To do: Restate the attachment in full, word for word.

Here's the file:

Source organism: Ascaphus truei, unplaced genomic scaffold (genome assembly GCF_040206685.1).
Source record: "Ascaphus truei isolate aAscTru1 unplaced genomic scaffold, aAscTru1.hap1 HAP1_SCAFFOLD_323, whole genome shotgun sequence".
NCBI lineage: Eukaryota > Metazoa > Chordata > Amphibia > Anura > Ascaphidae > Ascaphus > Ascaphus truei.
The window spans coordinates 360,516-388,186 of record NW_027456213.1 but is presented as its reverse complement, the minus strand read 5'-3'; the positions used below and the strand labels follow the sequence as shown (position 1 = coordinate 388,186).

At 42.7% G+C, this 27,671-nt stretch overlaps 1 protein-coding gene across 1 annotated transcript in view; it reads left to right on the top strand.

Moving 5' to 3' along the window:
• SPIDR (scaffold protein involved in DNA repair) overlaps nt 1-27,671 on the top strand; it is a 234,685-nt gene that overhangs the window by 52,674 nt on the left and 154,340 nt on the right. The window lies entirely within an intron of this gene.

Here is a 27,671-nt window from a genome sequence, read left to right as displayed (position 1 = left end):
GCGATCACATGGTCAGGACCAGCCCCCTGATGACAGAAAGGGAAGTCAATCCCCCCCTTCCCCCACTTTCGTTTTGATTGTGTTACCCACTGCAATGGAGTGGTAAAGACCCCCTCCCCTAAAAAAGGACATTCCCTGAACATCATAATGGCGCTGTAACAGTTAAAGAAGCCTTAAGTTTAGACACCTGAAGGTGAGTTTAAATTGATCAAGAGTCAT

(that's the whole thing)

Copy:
Source organism: Ascaphus truei, unplaced genomic scaffold (genome assembly GCF_040206685.1).
Source record: "Ascaphus truei isolate aAscTru1 unplaced genomic scaffold, aAscTru1.hap1 HAP1_SCAFFOLD_323, whole genome shotgun sequence".
NCBI lineage: Eukaryota > Metazoa > Chordata > Amphibia > Anura > Ascaphidae > Ascaphus > Ascaphus truei.
The window spans coordinates 360,516-388,186 of record NW_027456213.1 but is presented as its reverse complement, the minus strand read 5'-3'; the positions used below and the strand labels follow the sequence as shown (position 1 = coordinate 388,186).

At 42.7% G+C, this 27,671-nt stretch overlaps 1 protein-coding gene across 1 annotated transcript in view; it reads left to right on the top strand.

Moving 5' to 3' along the window:
• SPIDR (scaffold protein involved in DNA repair) overlaps nt 1-27,671 on the top strand; it is a 234,685-nt gene that overhangs the window by 52,674 nt on the left and 154,340 nt on the right. The window lies entirely within an intron of this gene.

Here is a 27,671-nt window from a genome sequence, read left to right as displayed (position 1 = left end):
GCGATCACATGGTCAGGACCAGCCCCCTGATGACAGAAAGGGAAGTCAATCCCCCCCTTCCCCCACTTTCGTTTTGATTGTGTTACCCACTGCAATGGAGTGGTAAAGACCCCCTCCCCTAAAAAAGGACATTCCCTGAACATCATAATGGCGCTGTAACAGTTAAAGAAGCCTTAAGTTTAGACACCTGAAGGTGAGTTTAAATTGATCAAGAGTCAT